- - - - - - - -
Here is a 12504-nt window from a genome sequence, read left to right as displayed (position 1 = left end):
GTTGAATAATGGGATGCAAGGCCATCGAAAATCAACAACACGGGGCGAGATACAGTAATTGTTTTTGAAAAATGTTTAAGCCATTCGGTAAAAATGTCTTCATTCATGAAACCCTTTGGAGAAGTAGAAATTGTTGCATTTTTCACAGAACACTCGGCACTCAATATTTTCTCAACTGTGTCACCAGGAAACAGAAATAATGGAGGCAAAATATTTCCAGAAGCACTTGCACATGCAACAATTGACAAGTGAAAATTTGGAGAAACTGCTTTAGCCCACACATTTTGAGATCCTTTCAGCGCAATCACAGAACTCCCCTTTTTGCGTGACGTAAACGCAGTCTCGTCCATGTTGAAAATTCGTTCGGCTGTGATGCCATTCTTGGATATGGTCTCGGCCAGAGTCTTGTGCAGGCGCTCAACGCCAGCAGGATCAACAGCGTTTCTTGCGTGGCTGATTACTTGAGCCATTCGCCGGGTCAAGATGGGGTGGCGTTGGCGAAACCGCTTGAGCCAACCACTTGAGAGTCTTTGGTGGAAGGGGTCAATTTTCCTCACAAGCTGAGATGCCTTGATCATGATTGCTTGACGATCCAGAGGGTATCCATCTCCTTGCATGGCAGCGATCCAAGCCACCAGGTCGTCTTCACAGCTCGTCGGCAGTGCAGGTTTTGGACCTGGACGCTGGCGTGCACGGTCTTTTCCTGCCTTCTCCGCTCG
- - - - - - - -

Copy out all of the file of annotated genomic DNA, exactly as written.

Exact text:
Here is a 12504-nt window from a genome sequence, read left to right as displayed (position 1 = left end):
GTTGAATAATGGGATGCAAGGCCATCGAAAATCAACAACACGGGGCGAGATACAGTAATTGTTTTTGAAAAATGTTTAAGCCATTCGGTAAAAATGTCTTCATTCATGAAACCCTTTGGAGAAGTAGAAATTGTTGCATTTTTCACAGAACACTCGGCACTCAATATTTTCTCAACTGTGTCACCAGGAAACAGAAATAATGGAGGCAAAATATTTCCAGAAGCACTTGCACATGCAACAATTGACAAGTGAAAATTTGGAGAAACTGCTTTAGCCCACACATTTTGAGATCCTTTCAGCGCAATCACAGAACTCCCCTTTTTGCGTGACGTAAACGCAGTCTCGTCCATGTTGAAAATTCGTTCGGCTGTGATGCCATTCTTGGATATGGTCTCGGCCAGAGTCTTGTGCAGGCGCTCAACGCCAGCAGGATCAACAGCGTTTCTTGCGTGGCTGATTACTTGAGCCATTCGCCGGGTCAAGATGGGGTGGCGTTGGCGAAACCGCTTGAGCCAACCACTTGAGAGTCTTTGGTGGAAGGGGTCAATTTTCCTCACAAGCTGAGATGCCTTGATCATGATTGCTTGACGATCCAGAGGGTATCCATCTCCTTGCATGGCAGCGATCCAAGCCACCAGGTCGTCTTCACAGCTCGTCGGCAGTGCAGGTTTTGGACCTGGACGCTGGCGTGCACGGTCTTTTCCTGCCTTCTCCGCTCG